I always have a pair of these boots for general use and light hiking. They’re incredibly comfortable, the boot is nice and wide so there’s no chance of a tight fit and the toe box is roomy. The price is also very, very low.
Although I did walk part of the Pennine Way in these, I’m inclined to say that Karrimor Bodmin II’s are not best suited for long periods of trekking. Whilst I didn’t get any major blisters, both the sole and the toe box aren’t robust enough to offer the kind of protection that’s needed. I’d recommend these for day hikes and every day use over not-too-rough terrain.
|Price||Weight (Pair)||Material||Best For|
|£28 - £40||approx. 300 g||Suede Leather (Faux)||Light Hiking|
Because of the price of these boots there isn’t a lot of advanced technologies to talk about.
Upper: Faux Suede and Mesh
Insole: Branded Karrimor (Fairly typical.)
Outsole: Branded Karrimor, Rubber
The boot is nicely padded throughout, with a breathable and smooth inner liner. The insole offers just enough padding and, combined with the easily-flexing sole, provides a comfortable fit right out of the box. The structure of the boot is soft all-around. The back wall where your heel rests has quite a lot of give (although not too much) which is good if your prone to blisters.
I’ve worn these boots in both winter and summer. They’re fully waterproof and breathable and will keep your feet completely protected from both water and sweat. The upper of the boot (made with imitation suede leather) has a kind of ridged design that, I think, is meant to improve the ability of the boot in releasing moisture.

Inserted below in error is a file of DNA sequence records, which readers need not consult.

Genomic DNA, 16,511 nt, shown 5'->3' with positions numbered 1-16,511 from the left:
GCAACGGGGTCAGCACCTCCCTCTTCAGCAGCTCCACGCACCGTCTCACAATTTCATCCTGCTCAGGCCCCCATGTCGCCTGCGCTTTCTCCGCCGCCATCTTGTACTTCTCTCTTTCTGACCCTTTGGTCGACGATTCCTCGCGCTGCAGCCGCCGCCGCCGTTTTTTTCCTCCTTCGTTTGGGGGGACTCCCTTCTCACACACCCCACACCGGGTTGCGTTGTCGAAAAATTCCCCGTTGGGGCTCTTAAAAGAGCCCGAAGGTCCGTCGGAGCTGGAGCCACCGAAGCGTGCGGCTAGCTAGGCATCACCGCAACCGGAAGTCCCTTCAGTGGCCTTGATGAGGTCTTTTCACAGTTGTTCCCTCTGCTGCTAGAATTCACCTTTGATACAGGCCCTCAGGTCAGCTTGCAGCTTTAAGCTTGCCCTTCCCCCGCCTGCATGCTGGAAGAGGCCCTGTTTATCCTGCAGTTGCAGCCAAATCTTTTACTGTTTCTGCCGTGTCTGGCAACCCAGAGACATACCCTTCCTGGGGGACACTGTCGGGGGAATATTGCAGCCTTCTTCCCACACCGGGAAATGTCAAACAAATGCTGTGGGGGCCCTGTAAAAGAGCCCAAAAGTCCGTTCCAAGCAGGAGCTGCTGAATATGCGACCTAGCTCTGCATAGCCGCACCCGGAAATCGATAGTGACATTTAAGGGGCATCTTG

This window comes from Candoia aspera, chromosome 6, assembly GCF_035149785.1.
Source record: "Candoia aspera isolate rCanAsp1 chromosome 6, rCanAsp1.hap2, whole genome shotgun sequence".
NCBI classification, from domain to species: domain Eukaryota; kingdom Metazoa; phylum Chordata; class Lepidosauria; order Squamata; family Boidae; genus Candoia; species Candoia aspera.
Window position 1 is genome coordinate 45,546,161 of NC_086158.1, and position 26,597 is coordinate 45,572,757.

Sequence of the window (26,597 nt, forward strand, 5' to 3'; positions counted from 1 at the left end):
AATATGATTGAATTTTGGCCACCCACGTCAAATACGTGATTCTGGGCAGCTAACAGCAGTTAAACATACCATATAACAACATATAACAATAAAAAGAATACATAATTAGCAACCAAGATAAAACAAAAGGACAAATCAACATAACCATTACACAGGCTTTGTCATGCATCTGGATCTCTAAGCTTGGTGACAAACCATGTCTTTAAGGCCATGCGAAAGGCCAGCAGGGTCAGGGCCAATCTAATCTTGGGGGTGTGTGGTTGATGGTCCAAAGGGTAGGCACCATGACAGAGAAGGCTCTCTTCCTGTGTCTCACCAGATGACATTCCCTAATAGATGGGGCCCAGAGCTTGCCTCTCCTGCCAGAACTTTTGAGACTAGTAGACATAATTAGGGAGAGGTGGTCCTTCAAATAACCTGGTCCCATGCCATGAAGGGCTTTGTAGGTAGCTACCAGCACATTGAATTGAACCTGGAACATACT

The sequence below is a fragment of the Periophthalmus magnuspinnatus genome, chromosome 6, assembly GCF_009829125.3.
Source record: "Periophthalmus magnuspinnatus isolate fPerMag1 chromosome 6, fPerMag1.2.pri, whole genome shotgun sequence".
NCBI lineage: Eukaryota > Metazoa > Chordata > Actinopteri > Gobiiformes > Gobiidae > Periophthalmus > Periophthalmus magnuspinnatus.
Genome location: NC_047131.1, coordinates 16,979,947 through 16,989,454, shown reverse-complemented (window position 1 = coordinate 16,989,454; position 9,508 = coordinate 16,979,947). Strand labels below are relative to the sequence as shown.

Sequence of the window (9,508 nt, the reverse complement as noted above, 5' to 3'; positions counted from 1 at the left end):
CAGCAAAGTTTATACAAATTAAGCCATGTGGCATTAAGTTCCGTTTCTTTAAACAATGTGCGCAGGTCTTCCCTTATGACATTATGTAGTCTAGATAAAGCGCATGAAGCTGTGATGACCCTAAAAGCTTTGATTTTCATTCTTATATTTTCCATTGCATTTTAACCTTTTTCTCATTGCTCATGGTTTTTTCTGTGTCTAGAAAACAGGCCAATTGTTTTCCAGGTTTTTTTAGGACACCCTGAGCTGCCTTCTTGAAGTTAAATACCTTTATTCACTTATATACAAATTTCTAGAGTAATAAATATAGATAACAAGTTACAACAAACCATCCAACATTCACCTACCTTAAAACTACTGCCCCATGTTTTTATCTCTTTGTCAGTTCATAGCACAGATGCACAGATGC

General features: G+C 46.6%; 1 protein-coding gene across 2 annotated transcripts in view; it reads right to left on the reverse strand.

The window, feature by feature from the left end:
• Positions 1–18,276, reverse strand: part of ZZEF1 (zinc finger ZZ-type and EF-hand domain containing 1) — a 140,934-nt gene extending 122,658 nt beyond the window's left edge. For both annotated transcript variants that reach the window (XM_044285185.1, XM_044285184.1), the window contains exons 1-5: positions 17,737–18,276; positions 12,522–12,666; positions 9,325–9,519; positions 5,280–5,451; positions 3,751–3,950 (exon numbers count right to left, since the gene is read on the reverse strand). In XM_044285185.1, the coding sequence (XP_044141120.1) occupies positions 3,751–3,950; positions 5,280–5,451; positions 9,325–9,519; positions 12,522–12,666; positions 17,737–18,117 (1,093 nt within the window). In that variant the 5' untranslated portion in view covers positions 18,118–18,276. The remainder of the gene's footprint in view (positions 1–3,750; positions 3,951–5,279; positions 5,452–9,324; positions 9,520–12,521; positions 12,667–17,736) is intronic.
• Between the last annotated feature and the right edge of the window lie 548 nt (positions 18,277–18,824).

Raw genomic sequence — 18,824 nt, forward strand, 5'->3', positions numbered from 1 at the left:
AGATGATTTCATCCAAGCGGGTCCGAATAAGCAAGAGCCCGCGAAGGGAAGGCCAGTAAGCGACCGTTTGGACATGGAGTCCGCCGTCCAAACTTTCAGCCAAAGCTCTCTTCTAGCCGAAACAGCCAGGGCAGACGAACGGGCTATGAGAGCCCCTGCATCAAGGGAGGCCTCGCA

All these criticisms should be taken in the context of the price of these boots. When you’re only paying £35 for a pair of hikers there’s going to be a few bad points. The first criticism I’d level at them is the low quality of the laces. I went through three different sets of laces over about 5 months. My advice would be to replace the ones you get with a more robust set. The sole of the boot could also be a bit more defined. The lugs aren’t very deep and while traction is OK it’s not excellent.
After approximately six months of use the seams are also showing signs of coming apart.
Soft, comfortable design, well padded throughout and completely breathable and waterproof. The price is superb.
Sole isn’t very deep and the laces are low-quality.
Karrimor are known for making a range of walking boots a little lower down on the price range. At £35 I think that these are among the best low-price boots on the market. The Karrimor KSB 300s have a lot of similarities in design and are a little bit more expensive so might be worth also having a look at.